Why study finite-dimensional vector spaces in the abstract if they are all isomorphic to RnR^n?

Timothy Gowers asks Why study finite-dimensional vector spaces in the abstract if they are all isomorphic to $R^n$? and lists some reasons. The most powerful of these is probably

There are many important examples throughout mathematics of infinite-dimensional vector spaces. If one has understood finite-dimensional spaces in a coordinate-free way, then the relevant part of the theory carries over easily. If one has not, then it doesn’t.

I mean sure, but what else? Does anyone know examples of specific vector spaces?

For any integer $k$, the set $M_k$ of complex-differentiable functions $f$ defined on the upper-half plane $\{x+iy: \, y > 0\}$ that satisfy the equations and have limit $\lim_{y \rightarrow \infty} f(iy) = 0$ is a vector space over $\mathbb{C}$.

Two specific elements of $M_k$ include the functions and Here, $\sigma_k(n)$ is the divisor sum $\sum_{d | n} d^k$.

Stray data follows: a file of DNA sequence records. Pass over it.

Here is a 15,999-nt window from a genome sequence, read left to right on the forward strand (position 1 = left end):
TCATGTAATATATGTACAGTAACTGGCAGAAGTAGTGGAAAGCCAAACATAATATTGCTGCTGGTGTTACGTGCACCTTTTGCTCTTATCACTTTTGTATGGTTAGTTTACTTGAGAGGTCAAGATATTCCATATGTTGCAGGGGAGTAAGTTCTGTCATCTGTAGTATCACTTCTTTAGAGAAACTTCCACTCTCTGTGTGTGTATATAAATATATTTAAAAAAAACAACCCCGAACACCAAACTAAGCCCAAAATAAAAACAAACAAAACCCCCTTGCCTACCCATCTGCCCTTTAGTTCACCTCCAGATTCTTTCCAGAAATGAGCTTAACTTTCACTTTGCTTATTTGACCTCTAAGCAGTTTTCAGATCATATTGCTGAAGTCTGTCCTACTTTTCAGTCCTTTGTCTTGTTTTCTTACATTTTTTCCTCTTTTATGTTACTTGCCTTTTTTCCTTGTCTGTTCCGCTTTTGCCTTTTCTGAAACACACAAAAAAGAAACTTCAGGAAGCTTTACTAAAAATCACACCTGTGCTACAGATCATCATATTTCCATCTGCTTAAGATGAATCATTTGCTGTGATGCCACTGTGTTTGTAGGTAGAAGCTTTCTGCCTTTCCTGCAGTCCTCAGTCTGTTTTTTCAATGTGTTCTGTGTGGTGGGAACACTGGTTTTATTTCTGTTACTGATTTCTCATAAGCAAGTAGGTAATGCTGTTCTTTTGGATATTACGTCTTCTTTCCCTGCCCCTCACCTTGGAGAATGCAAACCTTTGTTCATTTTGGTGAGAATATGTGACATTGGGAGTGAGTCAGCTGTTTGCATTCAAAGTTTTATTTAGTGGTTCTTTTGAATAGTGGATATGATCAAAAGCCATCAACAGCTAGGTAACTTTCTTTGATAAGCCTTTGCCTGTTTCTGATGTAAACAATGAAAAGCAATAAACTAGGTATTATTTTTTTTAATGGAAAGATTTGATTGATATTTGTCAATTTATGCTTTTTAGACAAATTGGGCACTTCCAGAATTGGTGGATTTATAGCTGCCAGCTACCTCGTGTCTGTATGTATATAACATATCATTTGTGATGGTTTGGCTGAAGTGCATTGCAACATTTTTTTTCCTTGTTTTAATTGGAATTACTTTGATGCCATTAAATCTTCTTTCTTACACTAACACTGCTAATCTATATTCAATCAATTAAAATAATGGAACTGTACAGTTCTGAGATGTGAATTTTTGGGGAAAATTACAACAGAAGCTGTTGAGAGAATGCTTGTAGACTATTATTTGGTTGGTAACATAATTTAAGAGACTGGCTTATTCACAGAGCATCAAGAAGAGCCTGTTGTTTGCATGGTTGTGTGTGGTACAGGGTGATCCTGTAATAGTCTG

Assuming that $E_4 \in M_4$ it is rather easy to show that $E_4^2 \in M_8.$

It can be proved that $M_8$ is one-dimensional, so $E_4^2$ is a multiple of $E_8$. Comparing constant coefficients tells you that they must be equal, and comparing the others gives you the formula $\sigma_7(n) = \sigma_3(n) + 120 \sum_{m=1}^{n-1} \sigma_3(m) \sigma_3(n-m).$

For example and

A lot of vector spaces like this show up in number theory. They are typically finite-dimensional but working out a basis is pretty hard (certainly harder than showing that they are finite-dimensional).